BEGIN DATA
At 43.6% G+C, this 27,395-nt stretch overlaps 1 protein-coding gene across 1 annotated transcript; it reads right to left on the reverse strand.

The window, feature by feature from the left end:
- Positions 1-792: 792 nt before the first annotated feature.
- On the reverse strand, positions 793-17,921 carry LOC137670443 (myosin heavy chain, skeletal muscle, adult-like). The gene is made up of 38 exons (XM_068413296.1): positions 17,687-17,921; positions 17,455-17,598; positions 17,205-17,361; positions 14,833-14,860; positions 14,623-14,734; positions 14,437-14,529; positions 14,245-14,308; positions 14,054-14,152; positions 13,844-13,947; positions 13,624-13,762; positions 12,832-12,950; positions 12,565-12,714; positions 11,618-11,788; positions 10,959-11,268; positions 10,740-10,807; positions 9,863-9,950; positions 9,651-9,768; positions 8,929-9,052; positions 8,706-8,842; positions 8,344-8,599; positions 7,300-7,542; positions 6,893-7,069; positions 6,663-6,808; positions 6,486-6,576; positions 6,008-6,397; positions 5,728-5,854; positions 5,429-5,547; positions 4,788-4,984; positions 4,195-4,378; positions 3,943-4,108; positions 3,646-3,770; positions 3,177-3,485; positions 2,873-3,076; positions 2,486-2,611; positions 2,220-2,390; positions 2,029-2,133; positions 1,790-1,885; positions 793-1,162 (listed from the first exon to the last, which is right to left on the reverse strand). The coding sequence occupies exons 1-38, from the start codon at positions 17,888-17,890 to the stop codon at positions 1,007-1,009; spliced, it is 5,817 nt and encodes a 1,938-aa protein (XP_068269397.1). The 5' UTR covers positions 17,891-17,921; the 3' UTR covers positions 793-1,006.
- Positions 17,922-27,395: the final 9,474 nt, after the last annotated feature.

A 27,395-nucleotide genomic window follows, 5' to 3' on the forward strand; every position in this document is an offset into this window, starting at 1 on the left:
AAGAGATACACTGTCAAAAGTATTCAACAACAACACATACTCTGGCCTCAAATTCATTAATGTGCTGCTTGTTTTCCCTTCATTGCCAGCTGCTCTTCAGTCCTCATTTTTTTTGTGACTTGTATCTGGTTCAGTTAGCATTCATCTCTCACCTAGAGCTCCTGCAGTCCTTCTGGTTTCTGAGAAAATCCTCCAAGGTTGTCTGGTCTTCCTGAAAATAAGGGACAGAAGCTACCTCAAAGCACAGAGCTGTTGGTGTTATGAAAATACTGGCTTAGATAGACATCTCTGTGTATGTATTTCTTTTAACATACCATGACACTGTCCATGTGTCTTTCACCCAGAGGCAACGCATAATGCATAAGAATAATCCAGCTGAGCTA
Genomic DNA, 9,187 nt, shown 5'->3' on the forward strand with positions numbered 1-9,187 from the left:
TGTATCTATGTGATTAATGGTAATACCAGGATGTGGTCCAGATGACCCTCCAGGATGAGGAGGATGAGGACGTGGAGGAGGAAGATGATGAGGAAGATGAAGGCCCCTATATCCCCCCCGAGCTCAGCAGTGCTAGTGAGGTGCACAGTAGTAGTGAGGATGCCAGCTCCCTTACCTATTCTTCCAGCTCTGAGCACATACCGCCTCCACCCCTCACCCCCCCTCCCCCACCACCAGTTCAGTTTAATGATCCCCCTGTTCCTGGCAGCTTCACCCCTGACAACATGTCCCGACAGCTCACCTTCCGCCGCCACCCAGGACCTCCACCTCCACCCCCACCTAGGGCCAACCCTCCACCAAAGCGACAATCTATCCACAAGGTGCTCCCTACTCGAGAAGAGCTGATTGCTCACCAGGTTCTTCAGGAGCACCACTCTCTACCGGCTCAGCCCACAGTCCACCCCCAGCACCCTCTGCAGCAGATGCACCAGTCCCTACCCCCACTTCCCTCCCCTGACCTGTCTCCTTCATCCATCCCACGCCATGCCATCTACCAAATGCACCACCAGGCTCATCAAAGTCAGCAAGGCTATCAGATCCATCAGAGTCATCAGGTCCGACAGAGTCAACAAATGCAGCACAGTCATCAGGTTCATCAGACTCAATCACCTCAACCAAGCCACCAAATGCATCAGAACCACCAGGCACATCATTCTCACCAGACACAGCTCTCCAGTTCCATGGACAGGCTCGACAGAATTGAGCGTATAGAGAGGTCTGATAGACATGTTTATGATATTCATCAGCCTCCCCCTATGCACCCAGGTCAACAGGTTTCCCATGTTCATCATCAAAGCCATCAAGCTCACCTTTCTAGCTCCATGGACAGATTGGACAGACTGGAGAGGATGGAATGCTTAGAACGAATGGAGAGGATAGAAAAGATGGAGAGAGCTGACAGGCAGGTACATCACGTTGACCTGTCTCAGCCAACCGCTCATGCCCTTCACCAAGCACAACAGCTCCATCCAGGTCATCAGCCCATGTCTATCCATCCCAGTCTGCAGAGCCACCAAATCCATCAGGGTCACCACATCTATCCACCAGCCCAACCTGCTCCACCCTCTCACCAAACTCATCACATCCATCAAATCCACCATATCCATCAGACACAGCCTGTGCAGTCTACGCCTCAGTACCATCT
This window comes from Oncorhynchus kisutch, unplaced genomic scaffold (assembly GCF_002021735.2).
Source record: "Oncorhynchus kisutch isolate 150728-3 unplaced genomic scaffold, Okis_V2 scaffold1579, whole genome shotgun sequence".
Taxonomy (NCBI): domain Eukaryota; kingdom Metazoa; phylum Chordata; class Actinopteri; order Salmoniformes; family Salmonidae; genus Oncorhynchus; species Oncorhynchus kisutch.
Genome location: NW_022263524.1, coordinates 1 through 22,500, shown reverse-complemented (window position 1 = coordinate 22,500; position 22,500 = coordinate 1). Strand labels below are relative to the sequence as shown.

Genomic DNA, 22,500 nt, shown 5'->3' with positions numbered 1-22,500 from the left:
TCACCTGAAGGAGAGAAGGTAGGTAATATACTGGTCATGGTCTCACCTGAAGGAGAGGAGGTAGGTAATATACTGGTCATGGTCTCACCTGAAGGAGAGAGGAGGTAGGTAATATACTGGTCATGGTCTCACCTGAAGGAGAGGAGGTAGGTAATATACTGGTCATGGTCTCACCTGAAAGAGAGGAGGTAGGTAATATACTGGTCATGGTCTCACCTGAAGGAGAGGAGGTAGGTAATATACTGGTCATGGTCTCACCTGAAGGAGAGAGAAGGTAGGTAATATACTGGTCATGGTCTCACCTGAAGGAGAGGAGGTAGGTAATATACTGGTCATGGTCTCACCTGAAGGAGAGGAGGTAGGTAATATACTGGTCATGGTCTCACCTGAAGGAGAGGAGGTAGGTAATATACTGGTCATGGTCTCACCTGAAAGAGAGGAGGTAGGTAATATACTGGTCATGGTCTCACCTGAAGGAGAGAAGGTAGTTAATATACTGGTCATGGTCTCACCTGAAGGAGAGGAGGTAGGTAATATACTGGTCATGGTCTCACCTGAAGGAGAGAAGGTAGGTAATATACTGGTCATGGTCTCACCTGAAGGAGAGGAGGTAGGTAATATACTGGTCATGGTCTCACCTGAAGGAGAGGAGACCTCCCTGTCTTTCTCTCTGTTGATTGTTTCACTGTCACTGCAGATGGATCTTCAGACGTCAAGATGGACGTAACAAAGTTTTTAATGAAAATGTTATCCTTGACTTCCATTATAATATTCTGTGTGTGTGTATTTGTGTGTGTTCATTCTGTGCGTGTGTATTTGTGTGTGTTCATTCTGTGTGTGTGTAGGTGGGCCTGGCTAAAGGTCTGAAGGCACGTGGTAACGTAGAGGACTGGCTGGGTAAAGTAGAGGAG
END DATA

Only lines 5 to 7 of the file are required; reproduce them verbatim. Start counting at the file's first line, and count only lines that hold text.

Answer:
- Positions 17,922-27,395: the final 9,474 nt, after the last annotated feature.

A 27,395-nucleotide genomic window follows, 5' to 3' on the forward strand; every position in this document is an offset into this window, starting at 1 on the left:
AAGAGATACACTGTCAAAAGTATTCAACAACAACACATACTCTGGCCTCAAATTCATTAATGTGCTGCTTGTTTTCCCTTCATTGCCAGCTGCTCTTCAGTCCTCATTTTTTTTGTGACTTGTATCTGGTTCAGTTAGCATTCATCTCTCACCTAGAGCTCCTGCAGTCCTTCTGGTTTCTGAGAAAATCCTCCAAGGTTGTCTGGTCTTCCTGAAAATAAGGGACAGAAGCTACCTCAAAGCACAGAGCTGTTGGTGTTATGAAAATACTGGCTTAGATAGACATCTCTGTGTATGTATTTCTTTTAACATACCATGACACTGTCCATGTGTCTTTCACCCAGAGGCAACGCATAATGCATAAGAATAATCCAGCTGAGCTA